Saturday, 24 September 2016

The Most Beautiful Sentences In Literature


Here is a collection in Buzzfeed of 51 Of The Most Beautiful Sentences In Literature, as nominated by readers. Most are American and recent.

None of them greatly impressed me, actually. These are better than the ones in the article in my opinion. Passing reader, please suggest more in the comment box below.

'O, help me heaven,' she prayed, `to be decorative and to do right'. Firbank

Life is sweet, brother, who would wish to die? A gypsy speaking to George Borrow

Life is, I am sure, made of poetry. Jorge Luis Borges

Hatred of Catholicism is the only genuinely religious emotion the English ever experience.

No man can please others who does not please himself. Frederic Harrison

Last night I dreamt I went to Manderley again. Daphne du Maurier

Age cannot wither her, nor custom stale / Her infinite variety. Antony and Cleopatra

They are entombed in the urns and sepulchres of mortality. Sir Ranulph Crewe. The whole passage is here.

There are no fields of amaranth on this side of the grave: there are no voices, O Rhodope! that are not soon mute, however tuneful: there is no name, with whatever emphasis of passionate love repeated, of which the echo is not faint at last. Walter Savage Landor

Time hath, my lord, a wallet at his back,/ Wherein he puts alms for oblivion. Troilus and Cressida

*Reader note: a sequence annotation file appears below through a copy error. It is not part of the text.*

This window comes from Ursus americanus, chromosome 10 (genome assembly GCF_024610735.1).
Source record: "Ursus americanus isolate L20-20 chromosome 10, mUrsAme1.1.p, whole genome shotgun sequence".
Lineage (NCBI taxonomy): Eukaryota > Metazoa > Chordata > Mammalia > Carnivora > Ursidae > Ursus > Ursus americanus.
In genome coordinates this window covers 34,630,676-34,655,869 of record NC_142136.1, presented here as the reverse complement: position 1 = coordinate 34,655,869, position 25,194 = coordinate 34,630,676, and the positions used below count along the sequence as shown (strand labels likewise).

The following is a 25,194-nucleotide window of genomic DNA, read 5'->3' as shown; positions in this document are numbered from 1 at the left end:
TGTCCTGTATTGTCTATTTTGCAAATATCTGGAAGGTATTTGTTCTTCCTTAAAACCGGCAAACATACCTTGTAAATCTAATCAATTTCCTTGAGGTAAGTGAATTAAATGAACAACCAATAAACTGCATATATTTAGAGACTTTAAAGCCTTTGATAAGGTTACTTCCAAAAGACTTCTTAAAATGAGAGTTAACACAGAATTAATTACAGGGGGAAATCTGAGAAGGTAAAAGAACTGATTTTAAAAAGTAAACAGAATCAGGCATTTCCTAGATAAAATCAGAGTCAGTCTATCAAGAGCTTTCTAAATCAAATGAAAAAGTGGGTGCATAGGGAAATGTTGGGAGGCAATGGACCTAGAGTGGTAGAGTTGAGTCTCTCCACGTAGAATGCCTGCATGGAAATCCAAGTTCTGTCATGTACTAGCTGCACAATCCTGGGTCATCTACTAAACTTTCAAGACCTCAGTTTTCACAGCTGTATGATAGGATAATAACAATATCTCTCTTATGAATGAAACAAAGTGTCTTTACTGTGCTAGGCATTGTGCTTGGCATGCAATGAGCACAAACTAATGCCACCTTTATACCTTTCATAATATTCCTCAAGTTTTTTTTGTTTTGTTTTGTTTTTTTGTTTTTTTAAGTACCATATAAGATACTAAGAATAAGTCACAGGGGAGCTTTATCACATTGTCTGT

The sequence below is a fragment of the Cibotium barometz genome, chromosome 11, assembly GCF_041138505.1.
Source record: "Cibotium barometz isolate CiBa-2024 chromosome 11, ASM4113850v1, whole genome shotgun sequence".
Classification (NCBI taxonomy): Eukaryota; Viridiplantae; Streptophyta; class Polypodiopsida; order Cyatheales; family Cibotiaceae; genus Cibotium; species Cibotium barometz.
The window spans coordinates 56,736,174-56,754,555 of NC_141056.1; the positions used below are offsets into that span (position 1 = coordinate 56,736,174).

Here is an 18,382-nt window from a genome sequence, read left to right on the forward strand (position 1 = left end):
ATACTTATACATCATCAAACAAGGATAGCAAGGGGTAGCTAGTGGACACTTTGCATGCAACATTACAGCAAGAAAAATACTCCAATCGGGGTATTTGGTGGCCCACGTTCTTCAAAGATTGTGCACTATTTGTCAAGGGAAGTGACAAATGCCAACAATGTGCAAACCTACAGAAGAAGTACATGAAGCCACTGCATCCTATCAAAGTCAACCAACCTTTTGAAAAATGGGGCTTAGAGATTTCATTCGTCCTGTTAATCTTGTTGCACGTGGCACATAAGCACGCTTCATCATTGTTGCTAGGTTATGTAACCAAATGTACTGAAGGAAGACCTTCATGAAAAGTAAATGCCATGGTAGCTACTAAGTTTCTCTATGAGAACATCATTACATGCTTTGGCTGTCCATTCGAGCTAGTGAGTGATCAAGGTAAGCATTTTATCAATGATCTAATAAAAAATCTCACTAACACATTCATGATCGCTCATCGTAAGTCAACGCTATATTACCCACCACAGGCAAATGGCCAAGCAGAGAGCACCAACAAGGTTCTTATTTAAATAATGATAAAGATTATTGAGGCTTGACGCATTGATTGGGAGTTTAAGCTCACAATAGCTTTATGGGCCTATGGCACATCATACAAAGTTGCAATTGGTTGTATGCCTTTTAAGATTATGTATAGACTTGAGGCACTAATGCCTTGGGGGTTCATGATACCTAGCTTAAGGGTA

I saw the new moon late yestreen
With the old moon in her arm;
And if we go to sea, master,
I fear we'll come to harm.

Mr. Holmes, they were the footprints of a gigantic hound.


  1. “The main hallway of the Sternwood place was two stories high. Over the entrance doors, which would have let in a troop of Indian elephants, there was a broad stained-glass panel showing a knight in dark armor rescuing a lady who was tied to a tree and didn’t have any clothes on but some very long and convenient hair. The knight had pushed the vizor of his helmet back to be sociable, and he was fiddling with the knots on the ropes that tied the lady to the tree and not getting anywhere. I stood there and thought that if I lived in the house, I would sooner or later have to climb up there and help him. He didn’t seem to be really trying.”
    ― Raymond Chandler, The Big Sleep

  2. “At the top of a hill our automobile stuck in a snowdrift. Peasants ran out of a cottage near by, shouting with laughter because machinery had made a fool of itself, and dug out the automobile with incredible rapidity. They were doubtless anxious to get back and tell a horse about it.”
    ― Rebecca West, Black Lamb and Grey Falcon